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Climate Change Adaptation and Water Policy: Lessons from Singapore

Authors


Correspondence to: Lovleen Bhullar, Institute of Water Policy, Lee Kuan Yew School of Public Policy, National University of Singapore, Singapore. E-mail: sppbl@nus.edu.sg

ABSTRACT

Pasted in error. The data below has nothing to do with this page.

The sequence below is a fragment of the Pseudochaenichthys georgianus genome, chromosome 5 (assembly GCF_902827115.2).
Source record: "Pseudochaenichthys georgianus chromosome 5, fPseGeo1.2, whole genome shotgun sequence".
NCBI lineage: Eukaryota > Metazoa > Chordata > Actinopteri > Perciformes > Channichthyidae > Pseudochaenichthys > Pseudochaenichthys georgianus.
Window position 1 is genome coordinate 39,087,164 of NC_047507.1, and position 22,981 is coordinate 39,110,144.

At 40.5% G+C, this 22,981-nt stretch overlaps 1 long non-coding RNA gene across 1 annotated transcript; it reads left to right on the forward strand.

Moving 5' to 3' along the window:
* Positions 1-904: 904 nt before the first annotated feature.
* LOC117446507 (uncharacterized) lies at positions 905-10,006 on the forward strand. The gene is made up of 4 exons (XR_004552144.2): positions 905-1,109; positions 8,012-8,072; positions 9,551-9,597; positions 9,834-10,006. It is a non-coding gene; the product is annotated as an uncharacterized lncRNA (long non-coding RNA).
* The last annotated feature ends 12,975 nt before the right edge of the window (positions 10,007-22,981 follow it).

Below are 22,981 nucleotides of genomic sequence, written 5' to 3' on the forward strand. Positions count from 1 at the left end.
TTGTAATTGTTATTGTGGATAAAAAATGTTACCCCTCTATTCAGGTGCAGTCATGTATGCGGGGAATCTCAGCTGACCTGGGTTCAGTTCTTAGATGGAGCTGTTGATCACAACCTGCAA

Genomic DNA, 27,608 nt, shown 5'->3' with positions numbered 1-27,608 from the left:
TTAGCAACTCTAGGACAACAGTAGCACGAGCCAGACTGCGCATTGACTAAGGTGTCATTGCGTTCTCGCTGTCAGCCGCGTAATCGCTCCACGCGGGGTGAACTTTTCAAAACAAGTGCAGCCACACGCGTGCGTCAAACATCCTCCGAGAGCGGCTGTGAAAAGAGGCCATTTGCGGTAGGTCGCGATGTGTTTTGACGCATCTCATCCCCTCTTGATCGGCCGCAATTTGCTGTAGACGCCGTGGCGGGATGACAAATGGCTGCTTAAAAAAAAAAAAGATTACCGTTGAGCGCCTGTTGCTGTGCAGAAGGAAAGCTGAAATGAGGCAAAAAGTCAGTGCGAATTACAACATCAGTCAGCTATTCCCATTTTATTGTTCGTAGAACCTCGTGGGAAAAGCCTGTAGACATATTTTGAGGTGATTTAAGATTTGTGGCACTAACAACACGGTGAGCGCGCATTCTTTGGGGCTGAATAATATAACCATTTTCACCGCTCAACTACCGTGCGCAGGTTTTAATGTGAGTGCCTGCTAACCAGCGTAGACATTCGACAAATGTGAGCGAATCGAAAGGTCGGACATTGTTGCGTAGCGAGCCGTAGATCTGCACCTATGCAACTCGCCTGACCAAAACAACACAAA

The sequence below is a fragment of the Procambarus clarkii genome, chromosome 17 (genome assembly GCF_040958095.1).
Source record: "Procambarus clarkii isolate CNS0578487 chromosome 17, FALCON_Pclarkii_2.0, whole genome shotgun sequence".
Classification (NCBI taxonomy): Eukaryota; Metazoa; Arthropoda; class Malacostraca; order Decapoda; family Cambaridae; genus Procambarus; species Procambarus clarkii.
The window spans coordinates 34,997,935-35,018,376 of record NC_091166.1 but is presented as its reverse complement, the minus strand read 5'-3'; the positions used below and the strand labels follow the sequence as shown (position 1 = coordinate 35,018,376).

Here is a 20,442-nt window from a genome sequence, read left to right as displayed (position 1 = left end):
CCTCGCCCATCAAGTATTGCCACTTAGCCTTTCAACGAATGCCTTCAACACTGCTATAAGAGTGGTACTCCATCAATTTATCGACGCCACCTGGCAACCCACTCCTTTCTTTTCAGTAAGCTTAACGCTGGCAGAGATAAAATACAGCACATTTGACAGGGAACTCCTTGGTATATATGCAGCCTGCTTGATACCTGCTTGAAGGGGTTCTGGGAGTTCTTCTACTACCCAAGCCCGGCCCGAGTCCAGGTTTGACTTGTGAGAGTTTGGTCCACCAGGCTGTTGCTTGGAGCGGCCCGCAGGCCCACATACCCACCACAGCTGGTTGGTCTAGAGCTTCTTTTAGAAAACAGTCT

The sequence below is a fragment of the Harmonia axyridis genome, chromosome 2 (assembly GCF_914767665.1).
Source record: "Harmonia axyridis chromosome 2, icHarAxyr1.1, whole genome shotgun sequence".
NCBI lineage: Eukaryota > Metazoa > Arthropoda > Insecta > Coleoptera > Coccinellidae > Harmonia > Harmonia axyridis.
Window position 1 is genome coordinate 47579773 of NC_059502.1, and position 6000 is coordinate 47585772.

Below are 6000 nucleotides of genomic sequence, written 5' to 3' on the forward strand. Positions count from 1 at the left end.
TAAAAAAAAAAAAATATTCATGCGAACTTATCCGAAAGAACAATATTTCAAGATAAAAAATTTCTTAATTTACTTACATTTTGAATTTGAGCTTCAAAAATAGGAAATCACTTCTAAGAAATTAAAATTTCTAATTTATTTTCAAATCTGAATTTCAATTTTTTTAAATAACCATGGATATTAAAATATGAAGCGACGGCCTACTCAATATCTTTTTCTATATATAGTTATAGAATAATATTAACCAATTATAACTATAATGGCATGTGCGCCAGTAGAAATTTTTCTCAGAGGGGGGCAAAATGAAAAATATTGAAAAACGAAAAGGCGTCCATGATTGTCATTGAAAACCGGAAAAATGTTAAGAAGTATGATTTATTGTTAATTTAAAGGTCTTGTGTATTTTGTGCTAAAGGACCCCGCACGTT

Asian countries with large populations concentrated in coastal cities are particularly vulnerable to climate change impacts, such as sea level rise. This, in turn, can adversely affect water resources as a result of flooding, coastal erosion, water scarcity etc. Singapore has been hailed for its progressive water policies and practices, which were developed to overcome its natural resource disadvantage (limited resource base) and to achieve self-sufficiency. Certainly, Singapore's geopolitical situation may have provided an atmosphere conducive to the development of progressive policies; however, it is worth exploring how Singapore is preparing for climate change adaptation, as this may allow other cities/countries to learn from Singapore's experience. The paper evaluates the contribution of Singapore's water policies and practices to climate change adaptation, and examines whether they can support the development of adaptation strategies in the water sector for other similarly situated cities in vulnerable countries. Copyright © 2013 John Wiley & Sons, Ltd and ERP Environment

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